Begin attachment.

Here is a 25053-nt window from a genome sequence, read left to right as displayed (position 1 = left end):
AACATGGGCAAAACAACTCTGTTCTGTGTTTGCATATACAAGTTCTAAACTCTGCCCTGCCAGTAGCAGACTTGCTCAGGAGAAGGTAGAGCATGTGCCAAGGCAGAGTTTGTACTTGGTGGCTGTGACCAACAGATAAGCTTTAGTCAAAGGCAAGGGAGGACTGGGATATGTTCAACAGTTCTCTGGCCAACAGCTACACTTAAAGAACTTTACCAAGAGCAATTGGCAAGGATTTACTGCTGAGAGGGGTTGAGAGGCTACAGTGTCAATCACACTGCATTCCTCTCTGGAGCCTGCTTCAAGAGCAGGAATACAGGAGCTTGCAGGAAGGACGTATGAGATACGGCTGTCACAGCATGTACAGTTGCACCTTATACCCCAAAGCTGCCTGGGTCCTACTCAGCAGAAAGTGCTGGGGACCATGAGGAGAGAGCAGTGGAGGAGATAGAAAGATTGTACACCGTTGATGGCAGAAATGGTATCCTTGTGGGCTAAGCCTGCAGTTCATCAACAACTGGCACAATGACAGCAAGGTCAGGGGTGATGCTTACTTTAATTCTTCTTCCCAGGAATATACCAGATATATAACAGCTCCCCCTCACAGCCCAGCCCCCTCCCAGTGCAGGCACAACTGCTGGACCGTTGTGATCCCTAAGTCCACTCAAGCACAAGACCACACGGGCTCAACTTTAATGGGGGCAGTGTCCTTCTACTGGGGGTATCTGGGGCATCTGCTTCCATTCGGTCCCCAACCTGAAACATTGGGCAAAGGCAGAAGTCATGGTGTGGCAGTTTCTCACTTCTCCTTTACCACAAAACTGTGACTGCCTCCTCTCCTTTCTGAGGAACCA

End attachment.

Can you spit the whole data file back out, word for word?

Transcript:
Here is a 25053-nt window from a genome sequence, read left to right as displayed (position 1 = left end):
AACATGGGCAAAACAACTCTGTTCTGTGTTTGCATATACAAGTTCTAAACTCTGCCCTGCCAGTAGCAGACTTGCTCAGGAGAAGGTAGAGCATGTGCCAAGGCAGAGTTTGTACTTGGTGGCTGTGACCAACAGATAAGCTTTAGTCAAAGGCAAGGGAGGACTGGGATATGTTCAACAGTTCTCTGGCCAACAGCTACACTTAAAGAACTTTACCAAGAGCAATTGGCAAGGATTTACTGCTGAGAGGGGTTGAGAGGCTACAGTGTCAATCACACTGCATTCCTCTCTGGAGCCTGCTTCAAGAGCAGGAATACAGGAGCTTGCAGGAAGGACGTATGAGATACGGCTGTCACAGCATGTACAGTTGCACCTTATACCCCAAAGCTGCCTGGGTCCTACTCAGCAGAAAGTGCTGGGGACCATGAGGAGAGAGCAGTGGAGGAGATAGAAAGATTGTACACCGTTGATGGCAGAAATGGTATCCTTGTGGGCTAAGCCTGCAGTTCATCAACAACTGGCACAATGACAGCAAGGTCAGGGGTGATGCTTACTTTAATTCTTCTTCCCAGGAATATACCAGATATATAACAGCTCCCCCTCACAGCCCAGCCCCCTCCCAGTGCAGGCACAACTGCTGGACCGTTGTGATCCCTAAGTCCACTCAAGCACAAGACCACACGGGCTCAACTTTAATGGGGGCAGTGTCCTTCTACTGGGGGTATCTGGGGCATCTGCTTCCATTCGGTCCCCAACCTGAAACATTGGGCAAAGGCAGAAGTCATGGTGTGGCAGTTTCTCACTTCTCCTTTACCACAAAACTGTGACTGCCTCCTCTCCTTTCTGAGGAACCA